Sherman Hemsley was probably a very interesting man, but we don't know anything about him. At least I don't. It would be nice to find something about the complexities of the actor who played George Jefferson; I simply remember his cackle. And of course there's the theme song. Who doesn't know the lyrics?
It never occured to me that the apartment of the Jeffersons could possibly be worth wanting. Where I come from, only the poorer people live in apartments. Wealthy people had houses with swimming pools. Where was George Jefferson's swimming pool? I grew up in Los Angeles, and it must be said that there were only four people in all of those proto-black television shows that could be called attractive. That would be
- Thelma Evans - Good Times (but who names their child Thelma?)
- Michael Evans - Good Times
- Dwayne Nelson - What's Happening! (but stupid and superstitious)
- Lamont Sanford - Sanford & Son
We all wanted Lamont to get together with Thelma and have their own TV show. Quite frankly, Lamont Sanford was the only full-grown man with reasonable emotions, intelligence and good looks. All the rest of them, as far as I was concerned, were charicatures of characters. They should have all been skits on the Flip Wilson show.
George Jefferson got Whitey.
There was only one other character, who came to become a stock character of the Seventies, who could get Whitey on a regular basis. That was the always loud, always angry black police sargeant. George Jefferson got Whitey in two doofus forms. One was the effete neighbor Tom, and the other was the bumbling doorman Bentley. The joke wore thin. The show wore on.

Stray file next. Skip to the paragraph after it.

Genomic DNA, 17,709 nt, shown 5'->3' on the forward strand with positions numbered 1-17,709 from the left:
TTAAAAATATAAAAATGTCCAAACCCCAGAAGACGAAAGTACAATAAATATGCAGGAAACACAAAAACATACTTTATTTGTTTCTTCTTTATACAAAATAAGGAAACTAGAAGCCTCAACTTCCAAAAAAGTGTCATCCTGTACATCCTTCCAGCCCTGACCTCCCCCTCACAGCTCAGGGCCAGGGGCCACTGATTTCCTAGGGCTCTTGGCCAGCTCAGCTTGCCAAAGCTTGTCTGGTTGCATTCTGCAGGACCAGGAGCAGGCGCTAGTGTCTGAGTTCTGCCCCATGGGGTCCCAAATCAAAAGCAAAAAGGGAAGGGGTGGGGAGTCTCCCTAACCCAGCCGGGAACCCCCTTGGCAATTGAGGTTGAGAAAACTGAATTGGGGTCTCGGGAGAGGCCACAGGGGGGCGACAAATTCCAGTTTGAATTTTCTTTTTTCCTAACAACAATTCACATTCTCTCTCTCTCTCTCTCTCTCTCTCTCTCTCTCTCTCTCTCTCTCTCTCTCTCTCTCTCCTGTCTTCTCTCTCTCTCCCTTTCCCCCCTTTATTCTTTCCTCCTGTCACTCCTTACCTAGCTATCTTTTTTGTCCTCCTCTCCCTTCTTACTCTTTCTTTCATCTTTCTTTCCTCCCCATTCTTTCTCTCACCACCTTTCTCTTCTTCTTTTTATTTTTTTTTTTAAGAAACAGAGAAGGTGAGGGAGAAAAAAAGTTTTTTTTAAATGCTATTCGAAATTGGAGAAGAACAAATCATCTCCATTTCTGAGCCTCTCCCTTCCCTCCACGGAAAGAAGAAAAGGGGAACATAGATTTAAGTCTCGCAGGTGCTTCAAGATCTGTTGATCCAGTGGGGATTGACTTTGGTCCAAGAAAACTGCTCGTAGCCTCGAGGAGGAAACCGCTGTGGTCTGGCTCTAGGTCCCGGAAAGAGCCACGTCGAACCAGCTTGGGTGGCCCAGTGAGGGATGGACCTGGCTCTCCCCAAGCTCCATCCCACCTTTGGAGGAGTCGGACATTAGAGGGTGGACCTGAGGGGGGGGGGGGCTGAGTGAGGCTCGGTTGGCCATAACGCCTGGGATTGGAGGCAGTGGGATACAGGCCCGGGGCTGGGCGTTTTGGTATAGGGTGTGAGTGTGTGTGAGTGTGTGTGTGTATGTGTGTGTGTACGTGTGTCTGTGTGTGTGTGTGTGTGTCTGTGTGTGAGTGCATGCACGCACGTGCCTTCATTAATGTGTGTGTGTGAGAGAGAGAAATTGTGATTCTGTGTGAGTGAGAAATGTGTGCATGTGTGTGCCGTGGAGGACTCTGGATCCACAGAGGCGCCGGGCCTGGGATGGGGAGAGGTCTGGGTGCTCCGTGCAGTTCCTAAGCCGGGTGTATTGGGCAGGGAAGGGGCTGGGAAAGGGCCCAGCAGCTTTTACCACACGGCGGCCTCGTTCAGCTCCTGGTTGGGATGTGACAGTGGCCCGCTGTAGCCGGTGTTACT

Geez, there's not much else to say is there? The rest is personal because I grew up at arms distance to black Hollywood and am not unfamiliar with both Canebridge or the Al Fann Theatrical Ensemble, the twin powerhouses of black talent pumps into the maw of the Industry. There was also PASLA an acronym whose meaning I forget but whose people I remember every time I roll west up 54th Steet off Crenshaw. There were so many kids around my age just breaking barriers in the 70s on their way into mainstream music, TV and film that I almost got caught up in the stampede. But what Hollywood wanted was a corral of scruffy black moppets - cabbage patch kids, modern day Little Rascals.
Of course there were better and there were worse. I can't remember anyone saying anything bad about Sounder, or Brian's Song. But having been involved in the making of Julia and back stage for a bit at Gunsmoke, I knew the likelihood of something approaching the basic reality of my own family life was not bloody likely to get on the air, although I did get onto an episode of the Louis Lomax Show. Hmm.
What Sherman Hemsley must have known and suffered through in Hollywood certainly informed Robert Townsend. There was nothing approaching my demographic until his partners in crime made the scene, and no moment captured the attention of my slice of that until Bobby Brown's My Prerogative video. The energy and dynamism of that sweet spot of the New Jacks. Things were finally accurate enough to be called 'real'.
I never met a black entrepreneur like George Jefferson, but I knew of his counterparts in the Civil Service and political stomping grounds which were my father's domain. I saw scrappers in beige three piece suits who approached the smooth sophistication of the king of all proto-black television - Barney Miller's Ron Glass, and others who were frighteningly more like Idi Amin, grinning tyrannical satraps. George Jefferson in real life would have cursed up a hurricane. A short, unattractive one like Hemsley would have been an engineer or a doctor - but they got the insufferable ego right. Never underestimate the moxy of a black man who gets Whitey.
I suppose that I could get into an argument about what expectations anyone should have about the social significance of black Americans' first experiences and adventures in broadcast television. I'm content to say that it was what it was. I was much happier to see the likes of Max Robinson, Bryant Gumbel and Bernard Shaw, real men, not characters written for comedic effect.